Beautiful piece of work. First and foremost, it's a love story, and not one that pulls punches when it comes to flesh's role in affairs of the heart. The writing style is a little unconventional to my eye, but if it's something that can be accepted for what it is, it provides a remarkable poetry to the work. It's a strong book about loves won and lost, and family dramas surrounding that. Also, it's been acclaimed as being a landmark work of Samoan literature -- this is very, very true, but risks ...more
Jun 18, 2013 zespri rated it really liked it
Fast forward to 2013 and the author of this little book is a celebrated New Zealand author recently appointed a member of the Order of New Zealand, the highest award available to New Zealanders. But in 1973 when this book was published, Albert Wendt was a young Samoan author with the dubious honour of being the first published Samoan in New Zealand.

Sons for the Return Home is a simple but beautiful story, written in simple sparse language. The two main characters are referred to as "he" and "she
Nov 25, 2013 Sandi rated it really liked it
I read "Sons for the Return Home" for one of my English Course which focuses on "indigenous" novels that receive global recognition. My knowledge on Albert Wendt was minimal , but this novel has exceed far beyond my expectations. The interchange between the "son" and the "father" narrative reflects on assimilation new cultures versus holding onto traditional cultures,the feeling of displacement and issues of assimilation skewers the main character's perception on his experiences and the constant ...more
Feb 24, 2014 Kato rated it it was amazing
Nov 08, 2007 Liz rated it liked it
There is a bit of a cultural road block for some to like it (i.e. if you're not familiar with Samoan culture, some things are hard to understand). However, it does help one delve into the psyche of a pacific islander trying to find one's place in a world that keeps one separated from their cultural roots.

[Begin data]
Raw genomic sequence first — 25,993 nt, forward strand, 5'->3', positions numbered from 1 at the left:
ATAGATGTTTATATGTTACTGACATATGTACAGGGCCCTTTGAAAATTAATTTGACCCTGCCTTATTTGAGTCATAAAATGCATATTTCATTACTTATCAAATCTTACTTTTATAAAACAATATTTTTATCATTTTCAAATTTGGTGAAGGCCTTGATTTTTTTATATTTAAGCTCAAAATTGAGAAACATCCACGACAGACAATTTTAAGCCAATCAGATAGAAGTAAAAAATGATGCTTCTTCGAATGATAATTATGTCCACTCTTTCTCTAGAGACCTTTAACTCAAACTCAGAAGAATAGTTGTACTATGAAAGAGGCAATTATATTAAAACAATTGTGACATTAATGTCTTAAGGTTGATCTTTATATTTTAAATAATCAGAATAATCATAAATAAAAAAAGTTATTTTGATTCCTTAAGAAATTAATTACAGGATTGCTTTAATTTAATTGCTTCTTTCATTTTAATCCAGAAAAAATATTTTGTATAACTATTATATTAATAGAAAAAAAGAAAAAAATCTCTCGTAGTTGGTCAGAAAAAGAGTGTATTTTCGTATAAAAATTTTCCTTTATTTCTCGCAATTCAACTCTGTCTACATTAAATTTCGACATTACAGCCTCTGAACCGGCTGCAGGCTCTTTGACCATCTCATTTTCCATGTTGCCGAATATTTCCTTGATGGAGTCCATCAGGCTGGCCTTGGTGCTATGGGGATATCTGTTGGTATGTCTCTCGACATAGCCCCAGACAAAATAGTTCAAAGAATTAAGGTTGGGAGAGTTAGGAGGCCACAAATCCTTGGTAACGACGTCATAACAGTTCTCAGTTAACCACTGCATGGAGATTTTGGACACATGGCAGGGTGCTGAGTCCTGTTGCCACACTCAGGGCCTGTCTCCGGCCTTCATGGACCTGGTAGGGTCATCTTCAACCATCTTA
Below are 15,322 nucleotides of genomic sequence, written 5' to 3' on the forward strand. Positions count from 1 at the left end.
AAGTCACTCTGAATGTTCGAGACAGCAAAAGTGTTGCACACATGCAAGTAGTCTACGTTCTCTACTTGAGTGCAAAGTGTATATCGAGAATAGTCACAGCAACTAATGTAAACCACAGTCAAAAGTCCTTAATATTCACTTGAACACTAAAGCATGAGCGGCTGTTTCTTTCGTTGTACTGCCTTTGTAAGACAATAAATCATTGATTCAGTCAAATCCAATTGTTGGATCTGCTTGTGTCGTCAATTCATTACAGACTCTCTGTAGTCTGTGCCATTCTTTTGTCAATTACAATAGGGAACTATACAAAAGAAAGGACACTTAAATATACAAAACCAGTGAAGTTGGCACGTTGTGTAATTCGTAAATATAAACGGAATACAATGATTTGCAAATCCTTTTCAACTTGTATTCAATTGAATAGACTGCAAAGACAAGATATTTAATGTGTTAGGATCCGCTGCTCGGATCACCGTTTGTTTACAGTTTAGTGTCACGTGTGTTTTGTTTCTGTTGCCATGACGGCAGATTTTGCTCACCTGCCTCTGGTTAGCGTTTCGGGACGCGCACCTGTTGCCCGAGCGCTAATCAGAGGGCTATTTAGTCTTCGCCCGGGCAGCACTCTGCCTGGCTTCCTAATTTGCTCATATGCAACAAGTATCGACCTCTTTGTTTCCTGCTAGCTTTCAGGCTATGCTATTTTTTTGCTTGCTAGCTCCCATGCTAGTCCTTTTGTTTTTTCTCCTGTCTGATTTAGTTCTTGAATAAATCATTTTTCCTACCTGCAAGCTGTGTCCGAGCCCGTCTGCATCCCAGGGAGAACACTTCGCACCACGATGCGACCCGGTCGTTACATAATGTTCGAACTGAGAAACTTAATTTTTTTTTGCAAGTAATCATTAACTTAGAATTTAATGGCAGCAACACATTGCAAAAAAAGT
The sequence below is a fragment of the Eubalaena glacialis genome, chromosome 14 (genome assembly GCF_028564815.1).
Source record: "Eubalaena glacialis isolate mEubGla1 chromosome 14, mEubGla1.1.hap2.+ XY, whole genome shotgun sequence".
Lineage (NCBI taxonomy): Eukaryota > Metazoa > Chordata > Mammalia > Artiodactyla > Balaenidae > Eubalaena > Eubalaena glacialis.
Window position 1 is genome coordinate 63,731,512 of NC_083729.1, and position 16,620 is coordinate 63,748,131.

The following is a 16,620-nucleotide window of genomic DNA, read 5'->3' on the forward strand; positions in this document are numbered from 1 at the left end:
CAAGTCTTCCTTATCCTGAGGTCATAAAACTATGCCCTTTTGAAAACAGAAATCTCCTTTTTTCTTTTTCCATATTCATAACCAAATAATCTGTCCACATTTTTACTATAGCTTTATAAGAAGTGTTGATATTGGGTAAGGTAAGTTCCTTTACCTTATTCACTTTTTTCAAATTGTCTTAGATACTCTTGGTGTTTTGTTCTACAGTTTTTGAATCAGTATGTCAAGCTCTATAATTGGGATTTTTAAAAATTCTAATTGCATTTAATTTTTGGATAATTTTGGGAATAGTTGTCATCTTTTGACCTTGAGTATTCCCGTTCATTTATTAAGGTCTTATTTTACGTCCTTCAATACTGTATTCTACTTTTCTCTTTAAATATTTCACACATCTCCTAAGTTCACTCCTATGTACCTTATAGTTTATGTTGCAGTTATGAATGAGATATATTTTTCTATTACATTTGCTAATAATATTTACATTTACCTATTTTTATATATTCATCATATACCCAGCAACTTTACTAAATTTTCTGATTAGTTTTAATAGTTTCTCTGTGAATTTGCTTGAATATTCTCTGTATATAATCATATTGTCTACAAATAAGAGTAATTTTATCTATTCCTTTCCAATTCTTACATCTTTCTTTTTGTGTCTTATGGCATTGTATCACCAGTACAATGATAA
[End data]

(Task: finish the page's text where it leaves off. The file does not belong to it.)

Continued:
Gillian Torckler
Oct 24, 2013 Gillian Torckler rated it it was amazing
I really loved this book. It was captivating from the outset. The only issue was I had an e book versions this a few typos, but not that you couldn't work out what they were. Highly recommended. I was also in Apia at the time of reading it, which I think made it really poignant.
Leia Penina
Oct 24, 2015 Leia Penina rated it liked it
Fun book re: cultural memory.
Aug 04, 2013 Nova rated it liked it  ·  review of another edition
I must have read this book years ago as some of the passages were very familiar. Enlightening enjoyable read, even 2nd time around.
Dec 14, 2009 P rated it it was amazing
Will review this in detail later, but I loved it!
Mar 27, 2013 Mechelins rated it it was amazing
Great book
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Albert Wendt was born in Apia, Samoa.
Wendt's epic Leaves of the Banyan Tree (1979) won the 1980 New Zealand Book Awards. He was appointed to the first chair in Pacific literature at the University of the South Pacific in Suva. In 1988 he took up a professorship of Pacific studies at the University of Auckland. In 1999 Wendt was visiting Professor of Asian and Pacific Studies at the University of